When three close friends escape from Hong Kong to war-time Saigon to start a criminal's life, they all go through a harrowing experience which totally shatters their lives and their friendship forever.
Tony Chiu Wai Leung,
A seasoned cop and his rookie partner are a pair of mismatched partners in this Hong Kong action-comedy in the style of 'Lethal Weapon'. The wacky twosome are up in arms as they try to solve the murder of a heroin trafficker.
The Thai government hires a group of Chinese mercenaries to capture a powerful drug lord from the Golden Triangle. The mercenaries manage to capture the drug lord, but soon find themselves ... See full summary »
Restaurant owner Ken Gor, twin brother of Mark Gor, teams up with police detective Kit and his struggling ex-con brother Ho to avenge his old friend's daughter's death by a Triad gang. Written by
L. Lim <firstname.lastname@example.org>
John Woo's first cut of Better Tomorrow 2 was about 160 minutes long. Woo and producer Hark Tsui had disagreements over the focus of the film. Tsui felt that the film should focus more on the Lung, while Woo's original version focused more on characters Ken and Kit.
Hark also insisted that the film should be shortened to a commercially viable length, which in Hong Kong is considered under 120 minutes, so theatre owners could show the film at least eight times a day. Woo refused to cut the film down and when he and Hark couldn't agree about the focus of the film and how it should be re-edited, Hark went and started secretly re-editing the film himself, since he had equal control with the editing of the film along with three other editors (Woo being the fifth editor). At the same time when Hark would cut some parts out Woo would went and also secretly put the missing parts back in. With only a week remaining before movie was to be released in theaters, and with pressure from the studio and distributors to trim the film down, Woo and Hark agreed to send the movie to "Cinema City Editing Unit", which meant that they sent each reel of the film to one of Cinema City's editors, who would then go to work on his particular reel. There was no overall supervision whatsoever by either Woo or Hark. Each of these editors just cut things out as they saw fit, then they returned the reels. What they came up with is now the official released version of the film.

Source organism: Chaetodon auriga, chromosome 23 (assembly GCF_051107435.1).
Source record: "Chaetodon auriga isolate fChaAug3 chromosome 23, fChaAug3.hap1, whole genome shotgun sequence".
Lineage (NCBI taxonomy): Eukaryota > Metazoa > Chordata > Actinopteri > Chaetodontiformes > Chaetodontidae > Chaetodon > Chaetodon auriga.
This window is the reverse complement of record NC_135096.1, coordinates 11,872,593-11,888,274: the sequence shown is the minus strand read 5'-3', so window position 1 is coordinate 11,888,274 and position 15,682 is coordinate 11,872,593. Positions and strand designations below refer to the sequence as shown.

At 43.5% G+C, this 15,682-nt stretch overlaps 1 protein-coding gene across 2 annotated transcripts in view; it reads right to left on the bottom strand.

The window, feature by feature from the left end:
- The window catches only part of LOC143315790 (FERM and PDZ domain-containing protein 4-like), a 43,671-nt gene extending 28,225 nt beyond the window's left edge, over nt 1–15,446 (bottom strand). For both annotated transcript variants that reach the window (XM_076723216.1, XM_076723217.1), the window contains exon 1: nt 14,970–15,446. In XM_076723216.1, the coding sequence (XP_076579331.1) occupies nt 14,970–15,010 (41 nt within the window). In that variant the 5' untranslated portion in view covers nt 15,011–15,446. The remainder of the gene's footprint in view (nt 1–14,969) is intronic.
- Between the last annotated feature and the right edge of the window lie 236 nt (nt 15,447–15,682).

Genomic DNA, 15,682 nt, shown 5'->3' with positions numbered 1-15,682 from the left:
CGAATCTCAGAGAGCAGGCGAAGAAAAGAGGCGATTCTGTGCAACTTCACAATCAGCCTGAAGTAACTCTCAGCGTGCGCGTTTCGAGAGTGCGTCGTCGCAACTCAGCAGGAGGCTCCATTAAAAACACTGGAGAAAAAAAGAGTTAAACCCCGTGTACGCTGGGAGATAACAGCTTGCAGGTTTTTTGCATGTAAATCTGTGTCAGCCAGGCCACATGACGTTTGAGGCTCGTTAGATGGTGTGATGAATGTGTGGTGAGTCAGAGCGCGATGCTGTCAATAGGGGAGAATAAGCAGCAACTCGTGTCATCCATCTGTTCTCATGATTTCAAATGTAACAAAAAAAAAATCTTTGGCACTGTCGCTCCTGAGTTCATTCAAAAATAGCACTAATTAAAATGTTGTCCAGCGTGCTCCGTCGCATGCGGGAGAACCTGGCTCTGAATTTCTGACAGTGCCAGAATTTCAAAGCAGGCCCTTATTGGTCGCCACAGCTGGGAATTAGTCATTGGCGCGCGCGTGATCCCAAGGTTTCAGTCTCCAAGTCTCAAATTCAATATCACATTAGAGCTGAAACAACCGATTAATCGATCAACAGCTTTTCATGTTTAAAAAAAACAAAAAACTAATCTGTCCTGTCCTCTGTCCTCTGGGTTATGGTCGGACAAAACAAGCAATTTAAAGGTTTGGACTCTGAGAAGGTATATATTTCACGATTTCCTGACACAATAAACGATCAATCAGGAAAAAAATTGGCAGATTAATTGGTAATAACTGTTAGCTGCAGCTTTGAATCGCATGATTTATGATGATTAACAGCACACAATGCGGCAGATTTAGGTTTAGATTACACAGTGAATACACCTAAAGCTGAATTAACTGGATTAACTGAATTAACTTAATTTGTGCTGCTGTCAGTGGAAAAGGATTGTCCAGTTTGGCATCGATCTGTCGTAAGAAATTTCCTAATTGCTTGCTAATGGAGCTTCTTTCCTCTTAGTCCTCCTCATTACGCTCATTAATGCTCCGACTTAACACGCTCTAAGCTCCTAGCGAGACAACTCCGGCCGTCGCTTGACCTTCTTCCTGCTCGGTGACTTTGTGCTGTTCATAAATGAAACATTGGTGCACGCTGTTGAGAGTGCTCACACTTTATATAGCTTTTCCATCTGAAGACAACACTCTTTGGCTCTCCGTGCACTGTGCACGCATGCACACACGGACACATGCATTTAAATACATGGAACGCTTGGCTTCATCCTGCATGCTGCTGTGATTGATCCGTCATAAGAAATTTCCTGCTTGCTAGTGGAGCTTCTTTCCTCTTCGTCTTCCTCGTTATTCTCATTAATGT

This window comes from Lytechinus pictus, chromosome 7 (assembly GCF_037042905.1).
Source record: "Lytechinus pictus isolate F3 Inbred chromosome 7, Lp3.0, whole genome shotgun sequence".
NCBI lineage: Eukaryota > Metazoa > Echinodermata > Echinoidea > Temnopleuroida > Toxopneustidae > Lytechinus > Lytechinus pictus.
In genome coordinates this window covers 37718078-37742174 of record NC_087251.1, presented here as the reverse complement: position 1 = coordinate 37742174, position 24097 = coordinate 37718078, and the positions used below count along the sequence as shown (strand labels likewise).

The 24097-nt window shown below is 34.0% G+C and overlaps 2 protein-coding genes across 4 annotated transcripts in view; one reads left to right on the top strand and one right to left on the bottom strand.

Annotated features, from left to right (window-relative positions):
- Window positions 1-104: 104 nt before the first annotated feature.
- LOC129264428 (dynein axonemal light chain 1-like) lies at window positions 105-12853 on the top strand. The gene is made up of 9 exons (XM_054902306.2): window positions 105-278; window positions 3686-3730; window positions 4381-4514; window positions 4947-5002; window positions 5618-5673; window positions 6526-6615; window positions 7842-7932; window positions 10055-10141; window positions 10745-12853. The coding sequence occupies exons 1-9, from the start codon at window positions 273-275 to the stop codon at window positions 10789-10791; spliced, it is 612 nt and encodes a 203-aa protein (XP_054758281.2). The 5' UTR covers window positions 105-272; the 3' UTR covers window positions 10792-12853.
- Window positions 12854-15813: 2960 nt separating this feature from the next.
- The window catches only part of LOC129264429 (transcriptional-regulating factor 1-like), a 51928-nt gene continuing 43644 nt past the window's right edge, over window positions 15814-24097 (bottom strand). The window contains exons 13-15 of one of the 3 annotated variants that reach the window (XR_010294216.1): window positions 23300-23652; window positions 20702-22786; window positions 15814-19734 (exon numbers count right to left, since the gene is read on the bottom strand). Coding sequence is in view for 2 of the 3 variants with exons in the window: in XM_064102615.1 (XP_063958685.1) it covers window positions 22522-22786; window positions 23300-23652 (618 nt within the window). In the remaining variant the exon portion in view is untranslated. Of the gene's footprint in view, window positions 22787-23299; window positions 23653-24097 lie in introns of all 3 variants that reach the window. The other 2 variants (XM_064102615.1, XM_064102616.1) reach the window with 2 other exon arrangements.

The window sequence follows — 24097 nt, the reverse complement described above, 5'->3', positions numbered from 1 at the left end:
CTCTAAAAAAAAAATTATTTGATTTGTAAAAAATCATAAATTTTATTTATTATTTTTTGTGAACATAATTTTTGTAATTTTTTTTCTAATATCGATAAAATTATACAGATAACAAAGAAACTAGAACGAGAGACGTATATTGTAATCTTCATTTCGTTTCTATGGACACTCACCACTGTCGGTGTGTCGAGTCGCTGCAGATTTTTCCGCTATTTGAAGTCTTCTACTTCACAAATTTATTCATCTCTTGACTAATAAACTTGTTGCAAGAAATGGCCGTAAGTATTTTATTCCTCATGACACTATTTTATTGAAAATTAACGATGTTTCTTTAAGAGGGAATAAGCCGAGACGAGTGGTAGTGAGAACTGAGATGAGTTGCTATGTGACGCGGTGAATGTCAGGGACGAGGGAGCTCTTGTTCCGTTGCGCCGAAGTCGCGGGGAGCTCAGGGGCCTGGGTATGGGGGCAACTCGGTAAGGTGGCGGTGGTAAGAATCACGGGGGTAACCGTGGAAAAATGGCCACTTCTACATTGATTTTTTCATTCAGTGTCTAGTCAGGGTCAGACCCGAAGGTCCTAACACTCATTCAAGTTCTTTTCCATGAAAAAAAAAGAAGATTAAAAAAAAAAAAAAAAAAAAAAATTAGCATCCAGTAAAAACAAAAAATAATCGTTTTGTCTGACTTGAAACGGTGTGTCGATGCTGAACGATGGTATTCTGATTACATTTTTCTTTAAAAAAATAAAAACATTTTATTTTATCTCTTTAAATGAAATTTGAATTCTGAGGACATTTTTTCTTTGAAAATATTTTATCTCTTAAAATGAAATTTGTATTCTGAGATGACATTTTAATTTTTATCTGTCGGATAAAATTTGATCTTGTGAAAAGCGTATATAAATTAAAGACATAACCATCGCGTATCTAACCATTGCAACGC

When Woo saw this final version of the film which was 105 minutes long in the theatre for the first time, he was so shocked to see how badly it was re-edited that he disowned the film and till this day only part which he said he considers to be his work is the final shootout sequence. According to Woo, reasons for why lot of the sequences with Yun-Fat Chow and Leslie Cheung which he really liked were completely cut out and why his original version focused more on them is because he realized while filming that parts with Dean Shek's character wouldn't work. But Hark insisted on having Shek in the film which is another reason why he wanted for lot of his scenes to be left in the final cut and lot of other actors' scenes to be cut out. Woo's director's cut was only shown once to film executives in Hong Kong, before all the re-editing problems began.
The five and a half minutes long Hong Kong trailer for the film is the only source to see glimpses of some deleted scenes; Blood covered Kit being brutally beaten up, Kit seeing his wife while still having injuries from the beating on his face, Ken and Lung playing with the bird. See more »
Reflected in Mark's glasses throughout most of the final battle. See more »
[To Ko and Sung, after a bloodbath]
We're dying; can we leave now?